What to do if your property is undervaluedDecember 07 2018
If you’ve ever tried to get a property valuation, you’ll know that it can be time-consuming and stressful.
And the experience can be devastating if your property is given a value that doesn’t match your expectations.
But an undervalued property might simply be a case of operator-error, according to property adviser Anna Porter of Suburbanite.
Property valuations are used for a number of reasons, but they’re most commonly needed so that lenders can determine how much money they’re willing to loan to a borrower.
For example, if a small business owner wants to get a loan from the bank, they’ll often use their home as collateral.
So, how a property is valued can have an enormous impact on the future of the borrower’s financial position.
While a property valuation can be out of the hands of the owner for the most part, Porter told Your Money Live there are a few things you can do to make you’ve gotten the right price.
While some mess around the house is unlikely to make much of an impact on a valuer, homeowners will want to make sure they’ve completed any renovation loose ends.
“If you’ve got half of a renovation done, that can obviously have quite an impact on what the property is worth,” Porter said.
Damage to the home or landscaping will also impact its overall value, so it’s important to finish any odd jobs that need fixing, such as peeling paint, broken walls or an overgrown garden.
“Often you’ll see properties where there’s been a lot of damage caused by pets, kids, life, and people just don’t get around to those little maintenance jobs,” she said.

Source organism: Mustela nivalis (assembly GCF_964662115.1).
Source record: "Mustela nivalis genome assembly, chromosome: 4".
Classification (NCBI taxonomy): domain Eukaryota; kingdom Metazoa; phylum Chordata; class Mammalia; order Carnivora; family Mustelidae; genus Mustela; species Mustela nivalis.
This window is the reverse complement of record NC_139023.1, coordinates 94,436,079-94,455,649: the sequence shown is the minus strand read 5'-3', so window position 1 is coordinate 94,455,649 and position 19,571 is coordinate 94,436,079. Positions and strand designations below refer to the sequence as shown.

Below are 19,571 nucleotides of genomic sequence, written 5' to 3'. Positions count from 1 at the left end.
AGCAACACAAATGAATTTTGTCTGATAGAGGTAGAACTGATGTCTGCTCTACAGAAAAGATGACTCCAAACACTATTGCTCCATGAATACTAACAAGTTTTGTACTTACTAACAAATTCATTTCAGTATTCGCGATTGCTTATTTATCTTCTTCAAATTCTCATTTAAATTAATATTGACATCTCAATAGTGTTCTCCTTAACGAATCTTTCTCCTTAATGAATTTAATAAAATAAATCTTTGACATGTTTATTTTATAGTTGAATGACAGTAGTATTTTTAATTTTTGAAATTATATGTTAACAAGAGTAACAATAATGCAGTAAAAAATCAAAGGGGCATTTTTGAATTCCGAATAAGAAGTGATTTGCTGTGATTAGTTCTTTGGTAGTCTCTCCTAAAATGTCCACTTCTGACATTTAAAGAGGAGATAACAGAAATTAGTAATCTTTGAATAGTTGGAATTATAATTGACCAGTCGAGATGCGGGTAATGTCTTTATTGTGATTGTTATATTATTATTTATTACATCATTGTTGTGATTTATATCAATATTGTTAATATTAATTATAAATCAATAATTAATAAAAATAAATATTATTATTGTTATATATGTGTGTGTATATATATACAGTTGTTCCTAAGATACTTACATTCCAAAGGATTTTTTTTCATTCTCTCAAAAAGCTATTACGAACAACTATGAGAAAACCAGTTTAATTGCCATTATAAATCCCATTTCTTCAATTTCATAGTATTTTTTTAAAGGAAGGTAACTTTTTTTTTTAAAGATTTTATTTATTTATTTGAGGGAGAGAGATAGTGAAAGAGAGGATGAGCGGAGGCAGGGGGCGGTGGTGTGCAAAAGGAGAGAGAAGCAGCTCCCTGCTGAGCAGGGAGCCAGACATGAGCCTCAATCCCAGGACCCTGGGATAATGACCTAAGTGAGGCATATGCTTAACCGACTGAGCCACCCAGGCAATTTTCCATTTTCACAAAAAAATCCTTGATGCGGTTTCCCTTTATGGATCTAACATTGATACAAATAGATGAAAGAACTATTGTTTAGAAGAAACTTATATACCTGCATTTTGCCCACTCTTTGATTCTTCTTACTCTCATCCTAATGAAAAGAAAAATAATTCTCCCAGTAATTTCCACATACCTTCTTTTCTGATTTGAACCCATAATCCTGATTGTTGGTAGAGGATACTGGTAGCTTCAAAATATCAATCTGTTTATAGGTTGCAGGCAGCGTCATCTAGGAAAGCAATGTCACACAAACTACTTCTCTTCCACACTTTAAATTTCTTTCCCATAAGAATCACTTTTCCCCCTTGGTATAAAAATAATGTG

Most of the time an undervalued property will have nothing to do with the property owner, and more to do with a mistake by the valuer, according to Porter.
“It’s an industry that has high turnover, [there’s] a lot of younger staff coming through because there’s a bit of a skills shortage in the industry, and sometimes we see the valuations aren’t always fair,” said Porter.
But for property owners that think they’ve been undervalued, there is a process that you can go through.
First, Porter says you’ll need to lodge a dispute directly to the lender or through a broker. But she warns – you must be able to provide solid evidence for your claim.
“Has the original valuation got critical flaws or anything wrong with it and what other evidence do you have that supports a higher figure?”
A common mistake made by valuers is that they’ve reported the land size incorrectly based on outdated data.
“The valuer may not have checked the mapping with council… they haven’t done that extra step of research around zoning,” she said.
If you do the research do find a critical flaw in your valuation, Porter said the valuer will have to review the case.
While valuers won’t always increase their price, if the case is strong enough, a lender might actually dismiss the report and assign a new valuer.